In the Upper Keys Dr. Henry Perrine is a noted example of an early medical doctor from 1838 to his death in 1840 at Indian Key. Indian Key and Tea Table Key served as military hospitals during the Seminole Wars.  In 1875, Indian Key served as kind of a reverse hospital. There was so much yellow fever in Key West that a selection of healthy artillery troops were dispatched to Indian Key to assure a cadre of fit troops. The encampment was called Camp Bell. Except possibly for the above 1875 period, Key West has had sufficient medical services ever since. The Marine Hospital closed in 1943. The Indian Key Naval Hospital was commissioned in 1942 and a general hospital (civilian) in 1944.
       Dr. Joseph Yates (1847-1927) of Key West was Florida's first public health officer on February 20, 1889 and Dr. James B. Parramore was Monroe County's first Health Unit director July 1, 1936
     In the early 1900s, Henry Flagler maintained a well equipped F.E.C. Railway hospital at Miami overseen by Dr. James Jackson, the namesake of Jackson Memorial Hospital at Miami. Keys railroad workers were sent there when seriously ill. Free medical stations were available at each work camp, as medical assistance was one of the benefits of his railroad employment program. From Mrs. William J. Krome's photo collection, there is a photo labeled "#269-Hospital Tent, Camp 4, April 12, 1906" (page 304).  This would have been somewhere in the Upper Keys. I guess one could say that this was our first hospital. Doc E. R. Lowe of Tavernier came to the Keys as a railroad medic and served as a medic in WW-I. 
     Dr. James Archer Smith set up his practice in Homestead after leaving the Army Medical Corps in 1919. Dr. John Tower was actually the first doctor in Homestead, in 1910; however, he was recovering from tuberculosis for some time. With the railroad in operation, Upper Keys residents now had the choice of Key West or Homestead for medical service. Many chose Key West, presumably because they had family there.
     Two of the first trained Upper Keys medical practitioners were two nurses who had been advised to move south by their doctor up north. Somehow, nurses Mac and Bea chose the Tavernier Creek area on lower Key Largo in 1929. 
     The late Captain Cliff Carpenter of Tavernier related to me how these two ladies constructed a rock peninsular and a small dwelling on the oceanside of U.S. 1 on Tavernier Creek. They arrived with a 1928 Dodge sedan in which they slept at night and removed the back seat to haul rocks by day. After building up a spot high enough to keep the tides out, they made a house that also served as a bait house. They caught shrimp at night to sell during the day.  As previously stated, there were no doctors, except in Homestead and Key West. One could either drive to Homestead or take the train to Key West. This was satisfactory if time permitted the trip. If not, Bea and/or Mac took care of all medical emergencies.  Their last names are lost in time.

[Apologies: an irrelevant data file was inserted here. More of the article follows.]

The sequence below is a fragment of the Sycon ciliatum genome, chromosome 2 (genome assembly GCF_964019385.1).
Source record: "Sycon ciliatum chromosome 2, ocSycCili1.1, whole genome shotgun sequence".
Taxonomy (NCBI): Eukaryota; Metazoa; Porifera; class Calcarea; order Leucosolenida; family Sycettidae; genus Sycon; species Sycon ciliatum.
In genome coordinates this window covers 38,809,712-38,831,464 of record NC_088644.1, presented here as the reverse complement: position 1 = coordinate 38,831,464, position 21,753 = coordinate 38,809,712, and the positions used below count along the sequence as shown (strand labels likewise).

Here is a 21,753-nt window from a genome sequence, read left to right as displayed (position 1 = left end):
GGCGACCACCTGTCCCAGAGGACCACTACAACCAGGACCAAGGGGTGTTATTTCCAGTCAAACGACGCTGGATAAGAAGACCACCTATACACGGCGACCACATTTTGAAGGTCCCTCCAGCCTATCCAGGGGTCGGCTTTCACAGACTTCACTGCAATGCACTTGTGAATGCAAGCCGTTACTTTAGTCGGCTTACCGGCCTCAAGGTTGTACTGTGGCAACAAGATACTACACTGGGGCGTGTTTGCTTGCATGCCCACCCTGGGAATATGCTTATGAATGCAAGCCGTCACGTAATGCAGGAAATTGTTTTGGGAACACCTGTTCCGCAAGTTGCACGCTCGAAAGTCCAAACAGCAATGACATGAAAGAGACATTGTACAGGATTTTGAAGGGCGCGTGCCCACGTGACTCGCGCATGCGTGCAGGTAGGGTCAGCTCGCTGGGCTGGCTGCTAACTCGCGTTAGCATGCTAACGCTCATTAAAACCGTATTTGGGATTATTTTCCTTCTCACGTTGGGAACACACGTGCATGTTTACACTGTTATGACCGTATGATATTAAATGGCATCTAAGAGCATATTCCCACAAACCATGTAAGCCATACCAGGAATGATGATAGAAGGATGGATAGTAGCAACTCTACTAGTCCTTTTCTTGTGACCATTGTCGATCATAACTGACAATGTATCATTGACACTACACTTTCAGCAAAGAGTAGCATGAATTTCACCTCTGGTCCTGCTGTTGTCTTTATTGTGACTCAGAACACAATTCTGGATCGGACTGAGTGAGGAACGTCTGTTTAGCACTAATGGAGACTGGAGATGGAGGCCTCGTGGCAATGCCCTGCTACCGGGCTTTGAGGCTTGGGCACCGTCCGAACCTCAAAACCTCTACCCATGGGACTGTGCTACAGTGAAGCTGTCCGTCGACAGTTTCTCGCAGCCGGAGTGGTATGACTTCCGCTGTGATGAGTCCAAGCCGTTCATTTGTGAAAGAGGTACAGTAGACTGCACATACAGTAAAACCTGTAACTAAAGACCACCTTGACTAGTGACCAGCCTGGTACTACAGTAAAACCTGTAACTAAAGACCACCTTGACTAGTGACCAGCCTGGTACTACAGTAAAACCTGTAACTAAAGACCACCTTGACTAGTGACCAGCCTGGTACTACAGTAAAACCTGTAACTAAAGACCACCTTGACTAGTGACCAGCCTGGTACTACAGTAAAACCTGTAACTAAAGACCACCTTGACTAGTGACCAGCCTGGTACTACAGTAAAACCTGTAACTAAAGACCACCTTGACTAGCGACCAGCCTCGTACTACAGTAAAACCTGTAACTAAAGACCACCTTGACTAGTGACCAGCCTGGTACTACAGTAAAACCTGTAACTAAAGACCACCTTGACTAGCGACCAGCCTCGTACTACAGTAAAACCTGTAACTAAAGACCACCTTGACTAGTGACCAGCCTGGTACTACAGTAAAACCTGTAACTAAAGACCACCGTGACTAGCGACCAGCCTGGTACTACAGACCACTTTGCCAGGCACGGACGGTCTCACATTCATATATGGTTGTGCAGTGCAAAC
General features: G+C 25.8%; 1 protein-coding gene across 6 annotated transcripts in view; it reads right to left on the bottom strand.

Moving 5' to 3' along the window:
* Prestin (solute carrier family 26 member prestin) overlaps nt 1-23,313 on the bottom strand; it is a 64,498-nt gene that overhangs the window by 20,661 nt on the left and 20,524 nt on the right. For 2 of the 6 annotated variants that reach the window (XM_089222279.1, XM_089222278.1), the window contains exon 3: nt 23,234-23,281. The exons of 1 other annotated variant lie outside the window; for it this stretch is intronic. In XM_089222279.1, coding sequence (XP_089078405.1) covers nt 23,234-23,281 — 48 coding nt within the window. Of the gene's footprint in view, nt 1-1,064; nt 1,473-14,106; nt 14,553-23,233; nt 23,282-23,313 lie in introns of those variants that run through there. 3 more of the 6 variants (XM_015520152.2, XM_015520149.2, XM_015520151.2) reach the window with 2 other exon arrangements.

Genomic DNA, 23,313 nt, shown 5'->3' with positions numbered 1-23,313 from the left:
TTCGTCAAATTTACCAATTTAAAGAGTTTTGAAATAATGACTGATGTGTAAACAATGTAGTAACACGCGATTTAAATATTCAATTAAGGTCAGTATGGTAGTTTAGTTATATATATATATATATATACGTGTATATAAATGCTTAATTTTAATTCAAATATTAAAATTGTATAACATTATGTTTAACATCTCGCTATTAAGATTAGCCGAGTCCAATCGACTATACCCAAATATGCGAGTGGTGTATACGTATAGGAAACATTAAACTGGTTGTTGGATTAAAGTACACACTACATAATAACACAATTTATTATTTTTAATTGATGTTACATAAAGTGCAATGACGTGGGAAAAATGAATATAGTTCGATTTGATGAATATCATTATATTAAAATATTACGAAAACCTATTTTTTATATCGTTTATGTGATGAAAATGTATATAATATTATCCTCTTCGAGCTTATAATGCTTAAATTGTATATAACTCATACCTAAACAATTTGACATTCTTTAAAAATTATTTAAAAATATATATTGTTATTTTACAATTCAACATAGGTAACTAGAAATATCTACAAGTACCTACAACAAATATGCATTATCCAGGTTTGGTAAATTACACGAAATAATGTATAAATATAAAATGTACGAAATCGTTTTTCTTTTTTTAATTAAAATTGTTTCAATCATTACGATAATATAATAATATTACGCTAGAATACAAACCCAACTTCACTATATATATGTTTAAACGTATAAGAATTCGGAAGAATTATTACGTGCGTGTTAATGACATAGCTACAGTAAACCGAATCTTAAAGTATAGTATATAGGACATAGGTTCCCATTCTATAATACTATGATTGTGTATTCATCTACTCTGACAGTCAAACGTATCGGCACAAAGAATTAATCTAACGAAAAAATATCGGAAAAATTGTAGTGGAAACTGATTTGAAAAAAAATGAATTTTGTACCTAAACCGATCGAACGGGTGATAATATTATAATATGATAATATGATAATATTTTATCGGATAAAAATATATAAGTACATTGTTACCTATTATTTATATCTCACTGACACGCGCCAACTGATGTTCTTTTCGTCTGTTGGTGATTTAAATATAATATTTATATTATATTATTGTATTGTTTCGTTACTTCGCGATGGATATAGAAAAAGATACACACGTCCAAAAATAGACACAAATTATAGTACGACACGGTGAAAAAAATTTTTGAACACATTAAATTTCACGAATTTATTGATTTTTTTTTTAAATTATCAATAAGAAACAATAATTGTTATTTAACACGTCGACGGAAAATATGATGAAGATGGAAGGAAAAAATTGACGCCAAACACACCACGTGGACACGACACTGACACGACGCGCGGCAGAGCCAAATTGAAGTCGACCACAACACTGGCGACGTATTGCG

The first hospital in the Upper Keys, in fact other than in Key West, was on Windley Key; albeit, not open to the public. After the 1931/2 Bonus Army event in Washington D.C. and President Roosevelt was elected about 700 WW-1 veterans were shipped to the Upper Keys to build a highway to replace the existing ferryboats under the control of the Florida ER Administration. For additional reading Click here.. They were stationed in three camps: Camp 1 on Windley Key and Camps 3 and 5 on Lower Matecumbe Key. The headquarters was on Upper Matecumbe Key. For medical support a wooden hotel at Snake Creek was converted to a hospital. According to the April 20, 1935 Key Veteran News, "The upstairs of the hospital is laid out in. four suites of two connecting rooms each and two single rooms" Dr. W.R. Keating was in charge, assisted by Drs. Main and  Alexander. There were two trained nurses and two ambulances. It was totally destroyed by the 1935 Hurricane and Dr. Main died. For the 1935 Hurricane Click here. That link has a sworn statement made by Dr. Lassiter Alexander.
     Frances Tracy and her husband, Captain Roy Tracy, retired to Tavernier in 1937. They had been Florida residents since 1916 and Captain Roy operated a marine repair facility on the Miami River. As an active nurse in Miami, Frances and her husband had been visiting the Keys for years, even by railroad, but now the move was permanent in 1937 Mrs. Tracy had been trained as a registered nurse at John Hopkins and  had served as a volunteer nurse during the Spanish American War. She became known – still is - affectionately as the "Angel of the Keys." It is said that she devised many "home remedies," as there were no pharmacies available locally.